Pretoria - Workers’ unions in Tshwane are at loggerheads with acting municipal manager Mmaseabata Mutlaneng after they refused to comply with her directive recalling all employees back to work.
In an internal circular dated February 23, Mutlaneng ordered that staff should work at 100% capacity due to recent evidence that Covid-19 transmissions had dramatically declined. She assured workers that the municipality would put in place health protocols and social-distancing measures.
However, the unions – the South African Municipal Workers Union (Samwu) and Independent Municipal and Allied Trade Union (Imatu) – questioned her decision to stop rotational working shifts without first consulting with them.
In a scathing letter sent to Mutlaneng, Samwu's regional secretary, Mpho Tladinyane, said: “The decision taken by the acting city manager to recall all workers is unilateral and was never discussed or engaged with labour at Covid-19 tactical committee meeting."
He said the last agreement between the labour and the employer was that staff should work at 70% capacity in line with adjusted level 3 protocol.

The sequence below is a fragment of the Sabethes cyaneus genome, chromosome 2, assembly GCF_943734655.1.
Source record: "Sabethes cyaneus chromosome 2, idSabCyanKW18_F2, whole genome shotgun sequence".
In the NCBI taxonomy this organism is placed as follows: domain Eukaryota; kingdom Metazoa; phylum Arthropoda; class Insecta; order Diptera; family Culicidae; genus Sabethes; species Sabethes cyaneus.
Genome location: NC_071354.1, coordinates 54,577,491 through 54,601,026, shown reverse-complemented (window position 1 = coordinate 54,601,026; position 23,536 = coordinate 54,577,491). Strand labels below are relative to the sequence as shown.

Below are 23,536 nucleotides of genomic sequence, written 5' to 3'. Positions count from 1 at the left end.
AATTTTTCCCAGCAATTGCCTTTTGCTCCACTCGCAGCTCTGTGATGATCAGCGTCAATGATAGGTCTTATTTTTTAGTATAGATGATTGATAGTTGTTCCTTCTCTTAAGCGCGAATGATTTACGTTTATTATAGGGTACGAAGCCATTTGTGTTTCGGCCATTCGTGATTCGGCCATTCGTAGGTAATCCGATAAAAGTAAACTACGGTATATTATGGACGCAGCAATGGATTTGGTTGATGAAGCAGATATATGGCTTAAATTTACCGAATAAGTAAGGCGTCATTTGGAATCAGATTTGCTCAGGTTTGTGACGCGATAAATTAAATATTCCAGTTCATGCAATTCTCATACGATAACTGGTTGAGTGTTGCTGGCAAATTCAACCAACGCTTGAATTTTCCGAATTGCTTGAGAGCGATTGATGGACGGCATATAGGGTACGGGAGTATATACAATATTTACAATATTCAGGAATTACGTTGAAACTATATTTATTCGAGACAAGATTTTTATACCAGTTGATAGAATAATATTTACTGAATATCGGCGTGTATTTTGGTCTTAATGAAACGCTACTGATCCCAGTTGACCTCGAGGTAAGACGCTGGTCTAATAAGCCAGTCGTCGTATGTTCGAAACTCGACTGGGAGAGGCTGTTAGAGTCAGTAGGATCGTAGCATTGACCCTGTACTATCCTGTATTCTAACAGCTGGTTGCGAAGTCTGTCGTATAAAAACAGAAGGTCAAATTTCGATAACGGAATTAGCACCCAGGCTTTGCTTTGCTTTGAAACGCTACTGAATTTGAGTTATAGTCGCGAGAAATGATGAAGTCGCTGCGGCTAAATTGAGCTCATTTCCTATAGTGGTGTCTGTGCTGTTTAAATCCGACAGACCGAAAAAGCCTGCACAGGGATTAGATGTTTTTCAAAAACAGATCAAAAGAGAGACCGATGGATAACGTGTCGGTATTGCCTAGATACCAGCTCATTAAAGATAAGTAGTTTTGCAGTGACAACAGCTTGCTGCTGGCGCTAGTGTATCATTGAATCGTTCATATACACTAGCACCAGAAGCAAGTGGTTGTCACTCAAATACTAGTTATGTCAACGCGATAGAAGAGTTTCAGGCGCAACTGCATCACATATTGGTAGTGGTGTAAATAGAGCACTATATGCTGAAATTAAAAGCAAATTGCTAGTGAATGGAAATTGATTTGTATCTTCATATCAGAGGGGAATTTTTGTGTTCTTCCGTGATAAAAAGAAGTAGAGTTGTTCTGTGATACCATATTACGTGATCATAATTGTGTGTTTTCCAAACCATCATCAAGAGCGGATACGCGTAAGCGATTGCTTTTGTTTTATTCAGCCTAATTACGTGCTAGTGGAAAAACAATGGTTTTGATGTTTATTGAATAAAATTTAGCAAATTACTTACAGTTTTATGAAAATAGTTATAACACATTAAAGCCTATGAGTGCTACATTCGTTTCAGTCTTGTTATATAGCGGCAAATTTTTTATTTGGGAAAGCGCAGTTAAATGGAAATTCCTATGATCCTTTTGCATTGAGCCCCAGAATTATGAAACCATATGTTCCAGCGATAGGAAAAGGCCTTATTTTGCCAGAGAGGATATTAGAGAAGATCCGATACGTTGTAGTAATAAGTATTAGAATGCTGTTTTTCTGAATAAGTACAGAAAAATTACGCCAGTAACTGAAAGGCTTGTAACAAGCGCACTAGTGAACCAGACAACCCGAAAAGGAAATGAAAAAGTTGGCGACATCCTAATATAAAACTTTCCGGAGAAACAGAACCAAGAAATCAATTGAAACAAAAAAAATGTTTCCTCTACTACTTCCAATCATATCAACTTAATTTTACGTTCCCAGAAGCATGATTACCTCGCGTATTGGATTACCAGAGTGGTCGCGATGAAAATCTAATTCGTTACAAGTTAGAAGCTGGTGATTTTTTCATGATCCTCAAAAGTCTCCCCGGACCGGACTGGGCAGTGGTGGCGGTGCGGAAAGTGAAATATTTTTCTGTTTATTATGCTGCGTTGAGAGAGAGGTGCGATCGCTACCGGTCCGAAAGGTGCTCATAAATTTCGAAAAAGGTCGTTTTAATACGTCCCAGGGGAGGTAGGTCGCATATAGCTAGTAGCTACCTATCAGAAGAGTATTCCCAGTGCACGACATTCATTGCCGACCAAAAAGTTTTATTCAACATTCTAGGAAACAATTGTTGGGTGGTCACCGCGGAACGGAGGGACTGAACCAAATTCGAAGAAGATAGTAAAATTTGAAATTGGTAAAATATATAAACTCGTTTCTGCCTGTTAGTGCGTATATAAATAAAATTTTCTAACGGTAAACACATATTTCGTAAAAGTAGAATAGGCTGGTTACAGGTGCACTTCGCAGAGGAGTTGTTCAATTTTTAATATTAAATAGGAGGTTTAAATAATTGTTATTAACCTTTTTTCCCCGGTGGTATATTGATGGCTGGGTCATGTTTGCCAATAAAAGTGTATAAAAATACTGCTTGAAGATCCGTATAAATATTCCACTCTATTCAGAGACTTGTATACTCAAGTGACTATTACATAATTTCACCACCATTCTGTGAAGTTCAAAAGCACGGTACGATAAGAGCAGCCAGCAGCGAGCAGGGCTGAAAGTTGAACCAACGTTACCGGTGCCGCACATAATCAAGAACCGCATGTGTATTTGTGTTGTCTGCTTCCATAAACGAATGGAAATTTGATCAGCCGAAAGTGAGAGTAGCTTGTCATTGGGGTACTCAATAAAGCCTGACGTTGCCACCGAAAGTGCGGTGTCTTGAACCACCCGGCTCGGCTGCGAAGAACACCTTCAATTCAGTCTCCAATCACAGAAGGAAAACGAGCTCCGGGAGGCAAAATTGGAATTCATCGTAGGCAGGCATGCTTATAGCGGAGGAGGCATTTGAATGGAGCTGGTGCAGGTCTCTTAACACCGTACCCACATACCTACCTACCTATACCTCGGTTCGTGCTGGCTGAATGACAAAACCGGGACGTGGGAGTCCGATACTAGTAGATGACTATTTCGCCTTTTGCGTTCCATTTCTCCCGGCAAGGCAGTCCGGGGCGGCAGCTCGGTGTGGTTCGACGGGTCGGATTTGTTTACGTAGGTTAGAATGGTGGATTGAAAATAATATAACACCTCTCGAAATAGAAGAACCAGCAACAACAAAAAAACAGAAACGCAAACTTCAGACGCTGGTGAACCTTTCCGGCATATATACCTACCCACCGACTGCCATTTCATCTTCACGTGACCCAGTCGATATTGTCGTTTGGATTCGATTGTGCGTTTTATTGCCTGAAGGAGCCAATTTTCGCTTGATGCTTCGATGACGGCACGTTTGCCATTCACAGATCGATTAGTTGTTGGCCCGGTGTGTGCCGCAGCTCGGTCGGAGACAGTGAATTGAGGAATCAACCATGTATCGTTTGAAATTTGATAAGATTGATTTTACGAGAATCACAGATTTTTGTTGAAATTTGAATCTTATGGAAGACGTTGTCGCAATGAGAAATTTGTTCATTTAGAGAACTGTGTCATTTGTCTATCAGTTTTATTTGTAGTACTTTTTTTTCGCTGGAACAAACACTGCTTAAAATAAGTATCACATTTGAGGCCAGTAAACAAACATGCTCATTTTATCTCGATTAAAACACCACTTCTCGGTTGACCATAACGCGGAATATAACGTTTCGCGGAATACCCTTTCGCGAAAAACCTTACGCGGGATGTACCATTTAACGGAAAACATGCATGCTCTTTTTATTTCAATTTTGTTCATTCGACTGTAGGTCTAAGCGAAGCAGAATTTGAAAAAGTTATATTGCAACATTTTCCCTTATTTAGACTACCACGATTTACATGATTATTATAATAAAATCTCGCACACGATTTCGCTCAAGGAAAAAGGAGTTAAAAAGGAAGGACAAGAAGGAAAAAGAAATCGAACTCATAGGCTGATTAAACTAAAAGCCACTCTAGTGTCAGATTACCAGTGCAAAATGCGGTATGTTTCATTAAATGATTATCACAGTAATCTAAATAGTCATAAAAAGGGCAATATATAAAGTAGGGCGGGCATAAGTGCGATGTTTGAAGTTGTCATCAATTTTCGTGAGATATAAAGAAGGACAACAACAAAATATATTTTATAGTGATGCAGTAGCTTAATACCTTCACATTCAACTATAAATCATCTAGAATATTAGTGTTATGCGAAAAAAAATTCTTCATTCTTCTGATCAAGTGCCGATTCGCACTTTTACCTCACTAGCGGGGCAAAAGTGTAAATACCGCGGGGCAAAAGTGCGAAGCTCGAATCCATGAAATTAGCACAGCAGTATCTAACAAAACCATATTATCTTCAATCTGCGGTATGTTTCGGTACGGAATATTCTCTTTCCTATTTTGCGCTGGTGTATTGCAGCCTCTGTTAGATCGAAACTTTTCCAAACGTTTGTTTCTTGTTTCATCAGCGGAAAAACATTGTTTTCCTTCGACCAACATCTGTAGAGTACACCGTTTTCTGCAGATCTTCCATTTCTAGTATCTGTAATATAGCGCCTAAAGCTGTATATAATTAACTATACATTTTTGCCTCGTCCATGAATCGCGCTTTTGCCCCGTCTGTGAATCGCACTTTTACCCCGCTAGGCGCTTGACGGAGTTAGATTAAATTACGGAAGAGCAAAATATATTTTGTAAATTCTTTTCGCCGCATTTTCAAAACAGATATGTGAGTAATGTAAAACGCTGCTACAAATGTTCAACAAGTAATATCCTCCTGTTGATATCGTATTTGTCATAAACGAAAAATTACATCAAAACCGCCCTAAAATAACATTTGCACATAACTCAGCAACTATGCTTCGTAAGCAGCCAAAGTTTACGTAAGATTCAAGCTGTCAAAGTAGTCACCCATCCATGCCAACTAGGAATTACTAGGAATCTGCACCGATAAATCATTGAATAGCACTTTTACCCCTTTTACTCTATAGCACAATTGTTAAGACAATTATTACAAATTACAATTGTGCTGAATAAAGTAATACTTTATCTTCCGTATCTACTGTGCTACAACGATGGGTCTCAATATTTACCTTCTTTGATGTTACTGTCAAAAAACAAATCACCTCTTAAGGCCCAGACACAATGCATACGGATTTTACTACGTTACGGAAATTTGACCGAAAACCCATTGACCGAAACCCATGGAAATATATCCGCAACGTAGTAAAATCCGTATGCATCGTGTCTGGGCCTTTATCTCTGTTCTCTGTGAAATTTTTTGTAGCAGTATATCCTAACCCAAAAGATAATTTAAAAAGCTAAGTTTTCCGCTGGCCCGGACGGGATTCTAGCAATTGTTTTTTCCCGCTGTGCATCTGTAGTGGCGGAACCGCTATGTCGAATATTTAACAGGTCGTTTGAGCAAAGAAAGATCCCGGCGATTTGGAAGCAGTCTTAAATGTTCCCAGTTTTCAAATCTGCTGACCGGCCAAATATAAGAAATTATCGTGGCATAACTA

Contacted yesterday in light of the adjusted level 1 announced by President Cyril Ramaphosa on Sunday, he said the union continued to stick to its guns.
However, he said: "The risk adjusted level 1 as approved by the tactical committee stated that the recall of employees should be between 90% and 100%."
Parties will on Monday convene a meeting to further discuss the matter with the employer.
This week, workers were still working according to rotational shifts and not at 100% capacity.
Tladinyane said Mutlaneng must desist from behaving like an "independent state'' and observe the government's regulation that "all persons who are able to work from home must do so".
He said union members would not be "returning to work as per your unlawful and uninformed directive".
Imatu regional chairperson, Wynand Potgieter, said the union's stance for workers to remain on rotation would remain until the next tactical meeting had taken place with both labour and employer and "changes are made accordingly".
"We will not risk the safety of our members without proper consultation," he said.